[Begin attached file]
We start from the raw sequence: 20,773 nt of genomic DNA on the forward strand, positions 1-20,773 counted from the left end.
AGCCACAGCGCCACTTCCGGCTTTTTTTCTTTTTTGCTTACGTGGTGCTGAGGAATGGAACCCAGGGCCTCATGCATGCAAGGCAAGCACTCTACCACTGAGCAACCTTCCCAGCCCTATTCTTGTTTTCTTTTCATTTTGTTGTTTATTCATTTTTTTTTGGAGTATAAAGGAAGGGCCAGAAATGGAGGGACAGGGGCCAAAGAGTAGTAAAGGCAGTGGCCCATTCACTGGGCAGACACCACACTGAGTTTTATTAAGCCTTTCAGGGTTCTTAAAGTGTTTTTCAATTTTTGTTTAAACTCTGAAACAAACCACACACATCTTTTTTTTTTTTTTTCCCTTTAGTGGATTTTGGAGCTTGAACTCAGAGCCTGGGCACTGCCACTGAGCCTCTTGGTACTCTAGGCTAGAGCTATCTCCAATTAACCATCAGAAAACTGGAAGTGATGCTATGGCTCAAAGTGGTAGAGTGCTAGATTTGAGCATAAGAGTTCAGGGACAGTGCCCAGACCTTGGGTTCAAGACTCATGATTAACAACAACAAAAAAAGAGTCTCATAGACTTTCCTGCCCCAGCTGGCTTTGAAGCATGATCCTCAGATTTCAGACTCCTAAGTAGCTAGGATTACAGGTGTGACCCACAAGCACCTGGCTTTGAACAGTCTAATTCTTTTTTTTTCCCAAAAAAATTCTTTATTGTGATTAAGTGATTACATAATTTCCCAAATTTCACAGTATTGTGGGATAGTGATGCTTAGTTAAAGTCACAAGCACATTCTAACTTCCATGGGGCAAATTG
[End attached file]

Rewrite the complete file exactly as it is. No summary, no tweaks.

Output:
We start from the raw sequence: 20,773 nt of genomic DNA on the forward strand, positions 1-20,773 counted from the left end.
AGCCACAGCGCCACTTCCGGCTTTTTTTCTTTTTTGCTTACGTGGTGCTGAGGAATGGAACCCAGGGCCTCATGCATGCAAGGCAAGCACTCTACCACTGAGCAACCTTCCCAGCCCTATTCTTGTTTTCTTTTCATTTTGTTGTTTATTCATTTTTTTTTGGAGTATAAAGGAAGGGCCAGAAATGGAGGGACAGGGGCCAAAGAGTAGTAAAGGCAGTGGCCCATTCACTGGGCAGACACCACACTGAGTTTTATTAAGCCTTTCAGGGTTCTTAAAGTGTTTTTCAATTTTTGTTTAAACTCTGAAACAAACCACACACATCTTTTTTTTTTTTTTTCCCTTTAGTGGATTTTGGAGCTTGAACTCAGAGCCTGGGCACTGCCACTGAGCCTCTTGGTACTCTAGGCTAGAGCTATCTCCAATTAACCATCAGAAAACTGGAAGTGATGCTATGGCTCAAAGTGGTAGAGTGCTAGATTTGAGCATAAGAGTTCAGGGACAGTGCCCAGACCTTGGGTTCAAGACTCATGATTAACAACAACAAAAAAAGAGTCTCATAGACTTTCCTGCCCCAGCTGGCTTTGAAGCATGATCCTCAGATTTCAGACTCCTAAGTAGCTAGGATTACAGGTGTGACCCACAAGCACCTGGCTTTGAACAGTCTAATTCTTTTTTTTTCCCAAAAAAATTCTTTATTGTGATTAAGTGATTACATAATTTCCCAAATTTCACAGTATTGTGGGATAGTGATGCTTAGTTAAAGTCACAAGCACATTCTAACTTCCATGGGGCAAATTG